A life on the ocean (medium) wave

Radio 270 seen at Bridlington, courtesy of Graham Whitehouse
Radio 270 seen at Bridlington, courtesy of Graham Whitehouse
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For a short period, way back in the 1960s, millions of pop fans tuned into pirate radio ships, anchored several miles out from Britain’s shores, pumping out pop music 18 hours a day.

The reception was often poor, the signal crackling and fluctuating, but it was the only way to hear the latest offerings from bands like the Beatles, Rolling Stones, Kinks, Hollies, the Who and many more fronting the decade’s music revolution.

Broadcasting from the east Yorkshire coast and attracting listeners over the North of England, and Midlands and even overseas, was Radio 270.

Work had begun in November 1965 by a group of Northern businessmen to set up an off-shore commercial radio station. These men included Wilf Proudfoot, a former Member of Parliament for Cleveland who became the Managing Director of Radio 270. He was the owner of a chain of supermarkets and an adventurous man with a dynamic personality. The chairman of Radio 270 was Leonard Dale MD of a thriving electrical concern exporting British made goods to the world. Also involved were promoter Don Robinson, local fisherman Bill Pashby and farmer Roland Hill.

They all believed that folk in the North and Midlands were entitled to competitive commercial radio. During 1966, a Dutch lugger ‘Oceaan 7’ (first launched in 1939) was acquired and experienced tradesmen and commercial radio personnel set to work converting the ship from stem to stern into a pirate radio station at a cost of around £75,000.

Publicity announced the ship would house the North’s first commercial radio and shouted: ‘It’s not just a station, it’s a sensation.’

Originally to be called Radio Yorkshire, the station became Radio 270, named after its wavelength, and intended to play, between 6.30 am to 1 am, the top selling records of the day, as well as hourly news bulletins, sports flashes and weather and community announcements.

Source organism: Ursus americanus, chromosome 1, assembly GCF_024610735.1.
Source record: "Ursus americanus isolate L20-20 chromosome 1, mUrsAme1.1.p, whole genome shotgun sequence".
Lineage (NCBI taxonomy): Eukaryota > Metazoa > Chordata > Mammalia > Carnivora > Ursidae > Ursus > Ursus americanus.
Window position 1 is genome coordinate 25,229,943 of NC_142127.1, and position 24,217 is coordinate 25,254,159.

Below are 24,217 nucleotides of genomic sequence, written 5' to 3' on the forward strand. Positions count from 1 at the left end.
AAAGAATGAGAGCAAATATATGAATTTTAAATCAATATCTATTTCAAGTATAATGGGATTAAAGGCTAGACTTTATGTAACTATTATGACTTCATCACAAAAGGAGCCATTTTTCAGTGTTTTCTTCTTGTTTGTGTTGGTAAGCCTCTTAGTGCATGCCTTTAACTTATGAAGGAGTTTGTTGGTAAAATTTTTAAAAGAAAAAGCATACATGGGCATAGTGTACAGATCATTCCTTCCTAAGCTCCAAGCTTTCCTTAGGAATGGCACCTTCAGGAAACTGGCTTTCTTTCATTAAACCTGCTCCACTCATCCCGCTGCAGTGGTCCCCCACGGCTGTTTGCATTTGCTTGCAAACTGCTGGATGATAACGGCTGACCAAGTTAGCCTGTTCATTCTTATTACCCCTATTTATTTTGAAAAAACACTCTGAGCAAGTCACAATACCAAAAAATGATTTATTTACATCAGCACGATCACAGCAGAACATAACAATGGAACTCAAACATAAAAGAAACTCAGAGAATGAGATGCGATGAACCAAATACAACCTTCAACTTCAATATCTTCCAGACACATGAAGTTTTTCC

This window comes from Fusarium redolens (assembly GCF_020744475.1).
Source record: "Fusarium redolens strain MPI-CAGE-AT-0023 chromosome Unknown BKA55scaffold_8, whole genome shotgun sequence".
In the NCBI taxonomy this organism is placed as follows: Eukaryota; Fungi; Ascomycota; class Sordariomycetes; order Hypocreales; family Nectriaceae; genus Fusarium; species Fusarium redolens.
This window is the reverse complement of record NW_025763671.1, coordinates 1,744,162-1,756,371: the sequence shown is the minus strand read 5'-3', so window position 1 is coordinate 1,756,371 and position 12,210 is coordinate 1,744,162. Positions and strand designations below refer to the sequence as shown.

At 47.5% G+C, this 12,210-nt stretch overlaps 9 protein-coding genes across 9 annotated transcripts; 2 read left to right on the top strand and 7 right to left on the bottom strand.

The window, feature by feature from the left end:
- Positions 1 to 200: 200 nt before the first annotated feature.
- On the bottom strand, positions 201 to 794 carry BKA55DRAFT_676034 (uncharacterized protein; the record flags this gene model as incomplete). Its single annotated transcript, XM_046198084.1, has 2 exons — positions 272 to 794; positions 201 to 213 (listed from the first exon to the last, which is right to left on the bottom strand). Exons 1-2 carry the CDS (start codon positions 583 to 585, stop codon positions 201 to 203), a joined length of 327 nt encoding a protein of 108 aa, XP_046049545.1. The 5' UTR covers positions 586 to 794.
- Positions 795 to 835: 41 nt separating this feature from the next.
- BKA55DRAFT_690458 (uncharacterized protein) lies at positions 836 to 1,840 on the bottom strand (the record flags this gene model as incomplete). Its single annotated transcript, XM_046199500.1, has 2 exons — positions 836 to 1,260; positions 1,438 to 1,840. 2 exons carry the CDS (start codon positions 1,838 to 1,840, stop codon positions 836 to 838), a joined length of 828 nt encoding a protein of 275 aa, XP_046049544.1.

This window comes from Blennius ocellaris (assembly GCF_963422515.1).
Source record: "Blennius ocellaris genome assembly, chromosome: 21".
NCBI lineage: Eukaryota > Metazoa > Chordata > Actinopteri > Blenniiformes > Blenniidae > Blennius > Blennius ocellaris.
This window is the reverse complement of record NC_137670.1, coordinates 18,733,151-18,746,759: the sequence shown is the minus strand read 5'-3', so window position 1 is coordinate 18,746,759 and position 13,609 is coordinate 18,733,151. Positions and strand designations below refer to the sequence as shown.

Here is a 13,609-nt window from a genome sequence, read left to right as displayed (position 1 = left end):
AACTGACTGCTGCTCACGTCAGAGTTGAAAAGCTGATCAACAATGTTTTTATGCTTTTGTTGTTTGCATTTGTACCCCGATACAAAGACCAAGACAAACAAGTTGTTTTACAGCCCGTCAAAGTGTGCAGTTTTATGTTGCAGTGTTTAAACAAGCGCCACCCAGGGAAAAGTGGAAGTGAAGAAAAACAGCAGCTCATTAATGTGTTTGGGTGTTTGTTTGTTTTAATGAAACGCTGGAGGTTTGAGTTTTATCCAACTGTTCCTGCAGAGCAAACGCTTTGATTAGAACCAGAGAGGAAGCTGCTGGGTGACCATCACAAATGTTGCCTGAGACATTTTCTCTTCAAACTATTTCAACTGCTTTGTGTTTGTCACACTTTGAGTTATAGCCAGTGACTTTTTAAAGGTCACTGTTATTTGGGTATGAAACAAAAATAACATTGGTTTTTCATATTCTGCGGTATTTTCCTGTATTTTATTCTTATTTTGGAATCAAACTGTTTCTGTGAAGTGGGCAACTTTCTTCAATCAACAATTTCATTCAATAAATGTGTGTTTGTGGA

The ship emerged flying the Honduran flag after being registered in Puerto Cortes. Sailing into the North Sea, and anchoring four miles off the East Coast at Scarborough, Radio 270 began transmitting commercial radio during June 1966.

For those interested in technical details Oceaan 7 was 139ft long, 22ft wide, weighed 160 tons, and the mast was 154ft above sea level. There was a water distillery unit on board, the gallery had every modern appliance and the aerial was of the vertical birdcage construction. All modern navigational and life saving aids were on the ship. The transmitter was 10 kilowatts and manufactured by RCA.

In subsequent months Radio 270 floated around between Scarborough and Bridlington, depending on weather conditions and the Captain’s predilections for deep sea fishing! Oceaan 7 was commanded alternately by two captains, on a month on, month off basis. The highly skilled crew and technical staff worked on a fortnightly roster.

The DJ turn-over at Radio 270 was high and many have special memories of life on board the ship. Some are catalogued on www.offshoreradio.co.uk one of the many websites recalling the halcyon days of pirate radio stations.

Paul Burnett recalled: ‘I was on the ship when the mast came down and it was seriously terrifying. There was a clear blue sky but the waves were just enormous. The mast snapped off about two-thirds of the way down. It was my first day at sea and I was extremely sea-sick. The top part of the mast was waving around and the crew had to try to cut it all free. We were very worried that it might tip the ship over.’

‘Neddy’ Noel Miller said: ‘We had fish feasts beyond belief when trawlers pulled alongside and gave us baskets of seafood in exchange for playing their requests. We went through a lot of cooks. Some couldn’t handle the weather and some just couldn’t cook!

David Sinclair added: ‘Life on the Oceaan 7 could easily drive one demented. Picture a large square dining table and benches in the middle, and then a series of bunk beds down the two sides, leaving the front and back ends of the room for people to manoeuvre in and out of the room. To put things in a nutshell, you could enjoy breakfast in bed simply by putting your hand through the drapes fronting your bunk and remove someone’s plate of food from the table. Yes, it was that close!’

But, perhaps the funniest moment happened when a DJ vomited on air whilst reading out an advert for Proudfoot’s bacon.

A daily tender vessel from Scarborough kept the DJs in touch with the world outside, and brought out books, magazines, newspapers, personal mail and, of course, supplies and provisions for the ship.

At the Radio 270 offices in Scarborough thousands of letters were received by the station weekly. In charge of Press and PR was Margaret Lucas. With her was Carole Miller, responsible for liaison between ship and shore for DJs.

Radio 270 had a reach of 100 miles and approx. 15 million listeners. But, time was called on this and other pirate radio stations in August 1967 following the introduction of the Marine Offences Broadcasting Act. This made it illegal for all British citizens to supply or advertise with offshore radio stations.

DJ Vince ‘Rusty’ Allen closed Radio 270 at one minute to midnight on 14 August 1967. Many former Radio 270 went on to enjoy distinguished careers in mainstream broadcasting.